Countries called on to reaffirm commitment to ICPD agenda

In November 2019, just a few months before the COVID-19 pandemic hit the world, leaders across the globe, including Indonesia, had reaffirmed their commitments to advance Sexual Reproductive Health and Rights (SRHR) of their people during the 25th anniversary of the landmark Program of Action of the International Conference of Population and Development (ICPD) in Nairobi, Kenya.

“I was present at the ICPD 1994 in Cairo to witness 179 member states agreeing upon the landmark ICPD programme of Action that, for the first time, put individual rights and choices-with special emphasis on Sexual Reproductive Health and Rights and Choices (SRHR)-at the heart of sustainable development,” said Bjorn Andersson, Director for the United Nations Population Fund (UNFPA) Asia and the Pacific region during a virtual conference on July 9, 2020.

The virtual conference, organized by the steering committee of the 10th Asia Pacific Conference on Sexual Reproductive Health (APCRSRH10), UNFPA and Citizen News Service (CNS), was held to commemorate the World Population Day, which fell on July 11.

“On 11 July, World Population Day, UNFPA aims to raise awareness about the sexual and reproductive health needs and vulnerabilities of women and girls during the pandemic and how we can safeguard hard-fought gains and ensure that SRHR stays on the local agenda,” said Andersson.

In the early days following the outbreak of COVID-19, Andersson said, The UN Secretary General Antonio Guterres still expressed hope that the crisis would bring countries together to face, what he called, the biggest global public health, economic and humanitarian challenges since the World War II.

“But, after several months (of the pandemic), we are seeing grave challenges to achieve this vision, we are witnessing stigma, discrimination, race, and xenophobia manifested in various ways often dividing society and countries hindering effective responses to COVID-19,” added Andersson.

The pandemic has also presented significant challenges related to maternal health, family planning and gender-based violence and to ensure the continuity of SRH services in Asia-pacific, he noted.

The Asia and the Pacific region is home to 60 percent of the world’s population or around 4.3 billion people, including the world’s most populous countries-China, India and Indonesia.

Over 25 years since ICPD 1994, the Asia-Pacific region has made significant progress towards ending maternal mortality, unmet need for family planning, and gender-based violence and harmful practices against women and girls. But, significant gaps still remain, he added.

Twenty years ago, over 230,000 maternal deaths were estimated in Asia-Pacific each year. Today, the number has dropped to 79,000. “But, significant gaps still remain,” he added. In the region, more than 30 million women a year do not give birth in a health facility. More than 45 million women have inadequate or no antenatal care. More than 2 million women want to avoid pregnancy but cannot use modern contraception.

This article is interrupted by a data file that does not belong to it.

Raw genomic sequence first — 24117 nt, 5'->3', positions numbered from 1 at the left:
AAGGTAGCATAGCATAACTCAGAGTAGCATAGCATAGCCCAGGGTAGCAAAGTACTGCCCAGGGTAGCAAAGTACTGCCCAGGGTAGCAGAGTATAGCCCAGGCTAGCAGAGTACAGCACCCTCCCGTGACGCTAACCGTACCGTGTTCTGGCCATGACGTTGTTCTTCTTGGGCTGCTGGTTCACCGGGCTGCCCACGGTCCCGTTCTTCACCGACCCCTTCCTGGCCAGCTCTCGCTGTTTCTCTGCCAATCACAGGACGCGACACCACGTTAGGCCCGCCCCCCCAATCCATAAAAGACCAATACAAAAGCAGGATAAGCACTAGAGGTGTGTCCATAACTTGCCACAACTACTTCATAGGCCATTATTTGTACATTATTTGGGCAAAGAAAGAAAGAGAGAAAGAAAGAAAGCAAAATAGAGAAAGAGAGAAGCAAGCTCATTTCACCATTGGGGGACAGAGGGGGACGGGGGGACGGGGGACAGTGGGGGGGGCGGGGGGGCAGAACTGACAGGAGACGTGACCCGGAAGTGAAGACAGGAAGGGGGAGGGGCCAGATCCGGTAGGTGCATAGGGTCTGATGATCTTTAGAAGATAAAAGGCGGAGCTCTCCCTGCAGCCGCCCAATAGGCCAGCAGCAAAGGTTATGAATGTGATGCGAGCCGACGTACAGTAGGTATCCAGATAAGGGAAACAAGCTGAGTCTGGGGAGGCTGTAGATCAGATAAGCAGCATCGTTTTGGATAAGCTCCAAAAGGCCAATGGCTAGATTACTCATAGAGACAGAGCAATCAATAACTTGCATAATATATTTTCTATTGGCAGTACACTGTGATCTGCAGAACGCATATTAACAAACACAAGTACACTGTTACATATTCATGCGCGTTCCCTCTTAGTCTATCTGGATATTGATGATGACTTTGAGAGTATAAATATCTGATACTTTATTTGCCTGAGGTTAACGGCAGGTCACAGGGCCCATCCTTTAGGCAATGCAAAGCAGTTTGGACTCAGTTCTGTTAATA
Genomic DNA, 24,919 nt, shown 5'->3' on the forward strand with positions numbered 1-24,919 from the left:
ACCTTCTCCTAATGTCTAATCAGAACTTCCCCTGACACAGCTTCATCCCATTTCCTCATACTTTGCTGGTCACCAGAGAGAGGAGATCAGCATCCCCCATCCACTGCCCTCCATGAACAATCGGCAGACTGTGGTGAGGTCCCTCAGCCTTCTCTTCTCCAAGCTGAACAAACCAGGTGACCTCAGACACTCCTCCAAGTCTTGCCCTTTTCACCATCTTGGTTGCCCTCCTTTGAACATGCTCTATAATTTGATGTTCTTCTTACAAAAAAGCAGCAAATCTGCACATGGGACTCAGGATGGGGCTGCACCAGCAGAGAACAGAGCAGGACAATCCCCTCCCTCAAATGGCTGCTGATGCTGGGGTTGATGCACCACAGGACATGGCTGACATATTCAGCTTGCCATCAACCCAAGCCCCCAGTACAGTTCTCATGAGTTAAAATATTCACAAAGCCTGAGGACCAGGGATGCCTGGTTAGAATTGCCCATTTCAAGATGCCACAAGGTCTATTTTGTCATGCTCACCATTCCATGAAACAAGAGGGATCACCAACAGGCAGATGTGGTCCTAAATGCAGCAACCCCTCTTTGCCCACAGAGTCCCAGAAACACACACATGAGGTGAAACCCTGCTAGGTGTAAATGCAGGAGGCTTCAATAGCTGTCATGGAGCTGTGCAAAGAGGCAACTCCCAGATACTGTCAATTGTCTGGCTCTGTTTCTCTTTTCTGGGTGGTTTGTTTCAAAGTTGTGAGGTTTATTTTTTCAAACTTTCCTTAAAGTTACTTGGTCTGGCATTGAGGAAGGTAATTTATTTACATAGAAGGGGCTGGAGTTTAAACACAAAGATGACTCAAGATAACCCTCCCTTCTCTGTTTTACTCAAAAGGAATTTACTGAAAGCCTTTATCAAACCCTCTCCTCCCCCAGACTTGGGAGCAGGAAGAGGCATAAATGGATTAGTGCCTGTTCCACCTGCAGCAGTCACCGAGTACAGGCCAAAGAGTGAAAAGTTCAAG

That was way, during the Nairobi Summit, around 26 countries from Asia and the Pacific penned a milestone statement comprising 152 commitments towards achieving the ICPD Programme of Action.

to all commitments made in Nairobi was the pledge to leave no one behind. This requires addressing the specific needs of marginalized groups and those in vulnerable situations, regardless of gender, age, sexuality or disability.

The Jakarta Post’s Stevie Emilia, however, reported from Nairobi while Indonesia strongly committed to live up to its promise to accelerate ICPD agenda, the country refuse to endorse the new Nairobi’s statement.

“While appreciating all efforts of the conveners, we are not in the position to endorse the Nairobi Statement due to our national regulations and policies,” explained Head of Indonesia’s delegation to the summit, Hasto Wardoyo, chairman of National Population and Family Planning Board, without offering details.

Hasto insisted 25 years after ICPD Cairo, Indonesia had achieved a number of targets in the context of the 2030 Sustainable Development Goals (SDGs) agenda in terms of regulations, policies and strategies on reproductive health, family planning and prevention of gender-based violence.

Hasto was also proud that the use of modern contraceptive has reached 50 percent; the age specific fertility rate for girls fall to 36 per 1,000 women; and the number of skilled birth attendance already reached 90 percent.

Regarding the country’s stance on Nairobi statement, a number of population and development experts in Indonesia assumed that the non-binding statement includes provision of safe abortion as “essential package,” and therefore Indonesian government could not endorse it.

According to Siswanto Agus Wilopo, professor and director of Gajah Mada University’s Center for Reproductive Health, abortion is only legal in Indonesia under certain circumstances (cases of rape, incest, or when a woman’s life is at risk).

“Worst, unsafe abortion is contributed to an estimated 10 percent of maternal death in Indonesia, which has the highest maternal mortality rates (MMR) in the ASEAN region (350 deaths per 100,000 live births, as compared to Singapore of only 11 per 100,000 deliveries),” the professor said.

In the current COVID pandemic, Andersson stressed: “We need to hold governments accountable to their commitments to the ICPD Programme of Action and the SDGs to build a better post-COVID Asia-Pacific.”

“We need to work together for societal change - so that the lives of women and girls are valued equally with the lives of men and boys. And, we must push back against the growing trends of conservatism that threaten our collective efforts,” he ended.

22 July 2020